Remember that the Irishman’s open selling of whiskey occurred amidst the harsh Maine dry laws. He was going into court semi-annually to pay his fine for “liquor nuisance,” amounting to $210, equivalent to something over $5,000 today, but a still a bargain. Moreover, as recorded by the State Attorney General, some citations to Burns resulted in “no prosecution” — reason not given. He was among six Bangor wholesalers paying the fine/tax, along with 91 saloons and other drinking establishments.
“Dry” forces in Maine constantly were attacking the “Bangor Plan” that let Burns and others operate openly. Said one prohibition organ: “The city is overrun with saloons and low dives; gambling machines are scattered over the county by scores; the business of robbing drunken lumbermen continues, licentiousness and criminality abound and unarrested law breakers thumb their noses at the court.”
When the heat was on, saloonkeepers often tried to reduce their visibility. Although the Bangor historian quoted earlier mentioned Burns’ signs hanging in saloons, the photos of local drinking establishments above and below seem to tell a different story. Said to be a “typical saloon front,” the windows look almost austere, with just a few bottles showing to indicate it presence. The interior, below seems similarly chaste — no nude paintings, large liquor or beer ads. Note the bar has been moved out and behind appear to be napkins on tables, where drinkers can sit, presumably free of prying eyes.
Meanwhile Burns was having a family life. He and Margaret were living at 20 Newbury Street in Bangor’s First Ward. Built in 1880, their frame house, shown here, had eight bedrooms and five baths, to accommodate their growing family. The 1910 census recorded the couple with five children: Mary, 19; George, 16; Margaret R., 13, and John W., 5. The household also contained one servant. In addition to his liquor interests, by 1910 Burns also was owner/manager of the Graphic Theater at 177 Exchange Street, shown here. That is the occupation he gave the census taker.
Things came to a head in Bangor in late 1912 when a prohibitionist governor decided to press Maine’s “dry” laws on the town. In succession he removed three sheriff’s for failing to enforce the law. According to the New York World, it was thought that in Bangor “a good many of the liquor dealers would be sent to jail.” John Burns surely would have been among them. As lawyers for the liquor dealers repeatedly found flaws in state warrants, however, booze continued to flow into Bangor in carload lots. In March 1913 alone, Burns was recorded as receiving one barrel and six cases of whiskey; one case of other liquor; eight barrels, ten half barrels and eight quarter barrels of beer; and one barrel and one case of wine. The newspaper commented: “The great wave of liquor law enforcement which was started…with such a flourish of trumpets seems to have receded to a weak splash.”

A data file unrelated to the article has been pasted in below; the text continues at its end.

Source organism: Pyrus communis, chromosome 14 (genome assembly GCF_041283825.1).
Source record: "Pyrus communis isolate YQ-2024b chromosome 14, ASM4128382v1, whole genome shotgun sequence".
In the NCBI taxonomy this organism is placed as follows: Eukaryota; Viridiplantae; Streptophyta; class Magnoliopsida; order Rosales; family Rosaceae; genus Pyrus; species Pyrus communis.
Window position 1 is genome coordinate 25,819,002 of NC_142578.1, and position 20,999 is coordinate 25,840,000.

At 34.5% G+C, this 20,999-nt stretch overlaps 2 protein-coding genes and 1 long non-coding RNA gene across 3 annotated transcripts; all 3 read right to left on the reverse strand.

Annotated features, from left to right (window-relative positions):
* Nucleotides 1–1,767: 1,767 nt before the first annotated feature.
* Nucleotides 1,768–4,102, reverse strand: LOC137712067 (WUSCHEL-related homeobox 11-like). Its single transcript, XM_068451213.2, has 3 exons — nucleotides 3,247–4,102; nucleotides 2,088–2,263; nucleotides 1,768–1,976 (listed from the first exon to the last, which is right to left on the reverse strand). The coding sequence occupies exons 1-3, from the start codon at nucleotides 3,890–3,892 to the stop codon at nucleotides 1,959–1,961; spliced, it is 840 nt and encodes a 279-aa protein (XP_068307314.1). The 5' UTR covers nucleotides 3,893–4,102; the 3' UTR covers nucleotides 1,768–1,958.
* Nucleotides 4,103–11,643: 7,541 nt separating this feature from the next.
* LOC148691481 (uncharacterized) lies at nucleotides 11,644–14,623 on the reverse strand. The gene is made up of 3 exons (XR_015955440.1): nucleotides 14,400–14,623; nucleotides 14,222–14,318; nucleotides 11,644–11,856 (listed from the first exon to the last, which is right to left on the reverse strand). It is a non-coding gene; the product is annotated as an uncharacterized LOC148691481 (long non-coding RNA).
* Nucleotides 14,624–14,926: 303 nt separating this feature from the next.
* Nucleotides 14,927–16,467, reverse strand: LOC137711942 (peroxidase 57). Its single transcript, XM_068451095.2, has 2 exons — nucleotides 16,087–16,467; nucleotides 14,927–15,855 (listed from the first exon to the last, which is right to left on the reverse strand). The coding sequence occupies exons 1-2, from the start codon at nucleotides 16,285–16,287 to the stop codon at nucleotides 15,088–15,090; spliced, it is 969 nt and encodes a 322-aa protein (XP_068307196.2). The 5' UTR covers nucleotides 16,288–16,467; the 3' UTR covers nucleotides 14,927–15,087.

After the farcical events of 1913 Burns and other alcohol purveyors in Bangor appear to have been left alone to operate openly for the next few years. As National Prohibition loomed, however, even the most stubborn liquor dealers and saloonkeepers were forced to close. In 1919 Burns hired a local contractor to make extensive renovations to his Exchange Street store to prepare it for other uses. He continued to manage the Graphic Theater until February 1922. Felled by pneumonia during a harsh Maine winter, after two weeks illness he died at age 60. Aided by the “Bangor Plan” during some 18 event-filled years, John Burns had managed to be thoroughly and openly wringing “wet” in “dry” Maine.
Note: For years without success I had been seeking a Maine “whiskey man” to feature on this blog. Then recently Peter Samuelson of Intervale, New Hampshire, introduced me to John Burns. Peter collects labeled whiskeys and found and photographed for me the Old Zach Taylor Rye bottle shown above. Those pictures and additional material he provided opened an opportunity to explore the life and times of this Bangor liquor dealer. I am grateful for his help.